The Science Debate is Heating Up

The intertubes are on fire this morning about the report from the Union of Concerned Scientists (UCS) about the governments manipulation of global warming data in reports from at least seven different federal agencies.

This story was carried yesterday in the Washington Post and the New York Times and, with a minor delay, today in the Christian Science Monitor and even Spiegel Online (German). Today the blogging world will start talking. Joe Gandelman at Moderate Voice got started and used the CSM article to highlight the issue; I’ll quote the Washington Post.

U.S. scientists were pressured to tailor their writings on global warming to fit the Bush administration’s skepticism, in some cases at the behest of a former oil-industry lobbyist, a congressional committee heard on Tuesday.

“Our investigations found high-quality science struggling to get out,” Francesca Grifo of the watchdog group Union of Concerned Scientists told members of the House Oversight and Government Reform Committee.

A survey by the group found that 150 climate scientists personally experienced political interference in the past five years, for a total of at least 435 incidents.

To policy watchers interested in science, this is nothing new. Science and the Bush administration are about as friendly as Saddam and the Bush administration. (I just hope we won’t see any more hangings.) But the anti-science history is rather long.

There was the smackdown report from the UCS in 2004 (article, executive summary) about the administration’s anti-science meddling. That report got so much attention that the White House felt compelled to attempt an official rebuttal. The UCS responded with an update.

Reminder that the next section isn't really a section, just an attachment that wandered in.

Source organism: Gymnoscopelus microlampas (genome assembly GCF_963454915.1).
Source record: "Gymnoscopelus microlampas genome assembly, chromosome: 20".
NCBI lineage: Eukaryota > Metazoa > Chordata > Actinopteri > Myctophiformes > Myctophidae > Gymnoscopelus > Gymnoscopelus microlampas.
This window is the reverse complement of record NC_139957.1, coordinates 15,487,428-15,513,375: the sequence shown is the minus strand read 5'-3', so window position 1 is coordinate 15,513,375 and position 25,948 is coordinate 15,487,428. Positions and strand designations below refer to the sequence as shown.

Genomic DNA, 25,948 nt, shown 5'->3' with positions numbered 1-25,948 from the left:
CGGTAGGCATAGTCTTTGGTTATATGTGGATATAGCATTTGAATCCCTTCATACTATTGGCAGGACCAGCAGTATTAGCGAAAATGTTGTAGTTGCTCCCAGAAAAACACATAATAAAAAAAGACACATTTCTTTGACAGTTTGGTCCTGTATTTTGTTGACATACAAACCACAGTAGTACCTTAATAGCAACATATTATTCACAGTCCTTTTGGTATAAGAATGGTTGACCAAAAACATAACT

Then there was the brouhaha about George Deutsch, the twenty something NASA press hack, telling one of the worlds top climate researchers not to use global warming in press releases. This caused Michael D. Griffin, NASA chief administrator to issue a rather stern e-mail warning: “It is not the job of public-affairs officers to alter, filter or adjust engineering or scientific material produced by NASA’s technical staff.” Of course Mr Deutsch only got fired resigned when it was discovered that he had lied about his degree from Texas A&M . (He dropped out to – um – help the Bush campaign. Imagine that?)

The list goes on and on. For those really interested in ‘science,’ one only has to read The Republican War on Science by Chris Mooney. While I find the book slightly fairly slanted and would have probably called it The Politician’s and Lobbyist’s War on Science, it outlines most of the recent misdeeds.

But that’s not the end of the story.

While Michael Bachmann hasn’t gotten the memo yet and Senator James Inhofe would be spinning in his grave if someone would just get around to killing him, Bush has finally backed down from the alternate reality where there is no climate change.

He included the science surrender monkey statement in the SOTU address while talking about alternate energy sources, “These technologies will help us become better stewards of the environment, and they will help us to confront the serious challenge of global climate change.” Pushed during the NPR interview by Juan Williams, he went the final two yards and uttered the death blow to Republican polar bear haters…